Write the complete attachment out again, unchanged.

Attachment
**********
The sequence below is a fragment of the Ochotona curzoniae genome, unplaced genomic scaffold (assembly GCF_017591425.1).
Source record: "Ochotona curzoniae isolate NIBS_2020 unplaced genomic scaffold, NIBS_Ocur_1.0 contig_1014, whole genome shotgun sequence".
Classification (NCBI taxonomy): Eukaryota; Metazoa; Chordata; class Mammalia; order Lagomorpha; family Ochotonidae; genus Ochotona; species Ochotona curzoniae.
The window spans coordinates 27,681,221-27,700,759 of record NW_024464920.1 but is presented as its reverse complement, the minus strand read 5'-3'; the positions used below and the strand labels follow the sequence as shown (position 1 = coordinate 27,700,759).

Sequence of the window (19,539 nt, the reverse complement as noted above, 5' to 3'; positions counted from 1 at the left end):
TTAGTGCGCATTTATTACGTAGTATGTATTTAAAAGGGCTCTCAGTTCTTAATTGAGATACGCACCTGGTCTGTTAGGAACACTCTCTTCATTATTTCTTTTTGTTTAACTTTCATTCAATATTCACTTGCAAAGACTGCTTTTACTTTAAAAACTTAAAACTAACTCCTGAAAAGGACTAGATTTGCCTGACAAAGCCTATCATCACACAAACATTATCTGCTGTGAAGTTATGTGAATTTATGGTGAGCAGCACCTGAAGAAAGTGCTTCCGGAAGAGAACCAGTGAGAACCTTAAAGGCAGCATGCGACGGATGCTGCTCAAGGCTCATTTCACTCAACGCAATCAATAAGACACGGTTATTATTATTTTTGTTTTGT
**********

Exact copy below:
The sequence below is a fragment of the Ochotona curzoniae genome, unplaced genomic scaffold (assembly GCF_017591425.1).
Source record: "Ochotona curzoniae isolate NIBS_2020 unplaced genomic scaffold, NIBS_Ocur_1.0 contig_1014, whole genome shotgun sequence".
Classification (NCBI taxonomy): Eukaryota; Metazoa; Chordata; class Mammalia; order Lagomorpha; family Ochotonidae; genus Ochotona; species Ochotona curzoniae.
The window spans coordinates 27,681,221-27,700,759 of record NW_024464920.1 but is presented as its reverse complement, the minus strand read 5'-3'; the positions used below and the strand labels follow the sequence as shown (position 1 = coordinate 27,700,759).

Sequence of the window (19,539 nt, the reverse complement as noted above, 5' to 3'; positions counted from 1 at the left end):
TTAGTGCGCATTTATTACGTAGTATGTATTTAAAAGGGCTCTCAGTTCTTAATTGAGATACGCACCTGGTCTGTTAGGAACACTCTCTTCATTATTTCTTTTTGTTTAACTTTCATTCAATATTCACTTGCAAAGACTGCTTTTACTTTAAAAACTTAAAACTAACTCCTGAAAAGGACTAGATTTGCCTGACAAAGCCTATCATCACACAAACATTATCTGCTGTGAAGTTATGTGAATTTATGGTGAGCAGCACCTGAAGAAAGTGCTTCCGGAAGAGAACCAGTGAGAACCTTAAAGGCAGCATGCGACGGATGCTGCTCAAGGCTCATTTCACTCAACGCAATCAATAAGACACGGTTATTATTATTTTTGTTTTGT